The land BGS formerly occupied composes approximately 4 acres, located at the southeast corner of Bagdad Avenue and South Mays Street.
After City Council worked with the industrial company to find a new location, the city started to look for developers that would bring a new look to the downtown area.
"It's been a long time getting the industry use out of downtown and making room for something really interesting," Mayor Alan McGraw said.
Two years ago, Round Rock received three formal proposals for how to develop the land: for multifamily use, as a placeholder for future redevelopment, or for urban townhomes.
In June 2016, the council entered into an agreement with a townhome developer, InTownHomes.
At Thursday's City Council meeting, the council unanimously approved a real estate deal that would have the city sell the land to Round Rock Transportation and Economic Development Corporation for $2.1 million, which was the price the city purchased the land for initially.
Then, the corporation will sell the land to InTownHomes, Ltd. for $425,000 in three separate tracts of land, to be sold as the site goes through development.
The council agreed to pave the way for future development of The Depot Townhomes with additional economic incentives.
The townhomes would have a modern exterior and would be located near downtown Round Rock.[/caption]
In the council's approved agreement, it decided to waive any development fees, up to $925,000, construct extensions on McNeil Road and Lampasas Street, vacate portions of East Bagdad and reimburse the developer for the reconstruction of East Bagdad Avenue.
Director of Planning and Development Brad Wiseman said McNeil Road would be designed to carry more traffic than it does today to accommodate the additional residents.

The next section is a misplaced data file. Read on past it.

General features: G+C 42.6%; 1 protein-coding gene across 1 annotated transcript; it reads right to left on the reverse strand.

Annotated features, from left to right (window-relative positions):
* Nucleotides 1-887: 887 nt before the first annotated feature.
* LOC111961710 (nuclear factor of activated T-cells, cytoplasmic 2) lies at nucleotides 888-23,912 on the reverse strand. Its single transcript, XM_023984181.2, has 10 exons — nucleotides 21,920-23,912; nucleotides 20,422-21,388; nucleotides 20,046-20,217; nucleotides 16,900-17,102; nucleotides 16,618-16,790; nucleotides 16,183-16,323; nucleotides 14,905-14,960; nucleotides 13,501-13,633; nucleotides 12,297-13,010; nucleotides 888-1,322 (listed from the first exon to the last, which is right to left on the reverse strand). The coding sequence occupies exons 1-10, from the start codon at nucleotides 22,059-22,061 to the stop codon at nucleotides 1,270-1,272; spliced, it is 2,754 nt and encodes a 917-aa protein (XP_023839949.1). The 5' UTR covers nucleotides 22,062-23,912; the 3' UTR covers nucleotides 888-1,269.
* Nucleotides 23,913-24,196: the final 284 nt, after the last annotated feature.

Mayor Pro Tem Craig Morgan said the council should continue monitoring nearby intersections to ensure traffic patterns are not significantly altered as a result of the townhomes.
In the agreement, the developer agrees to foot the bill for any water or wastewater upsizing and to construct and maintain off-site retaining walls. The developer would also pay the fees the city agreed to waive, should the promised 70 units not be finished within seven years.
The council also approved a zoning change that would make some changes for the townhomes, switching the zone from Mixed Use Historic Commercial Core to a more specific Planned Unit Development zoning. It will permit townhomes up to four stories tall with the potential for commercial units on the ground level.
Wiseman said bars and restaurants will not be permitted in the new zoning. Instead, he said commercial use would likely involve lower-impact businesses, such as a yoga studio or boutique.
Each unit will have a private alley behind the building with a two-car garage per unit. The buildings will be finished with brick or natural stone with balconies, rooftop patios and large front windows.
Because the townhomes will be located so close to a train track, the developer would soundproof the building with thicker walls than is normally required.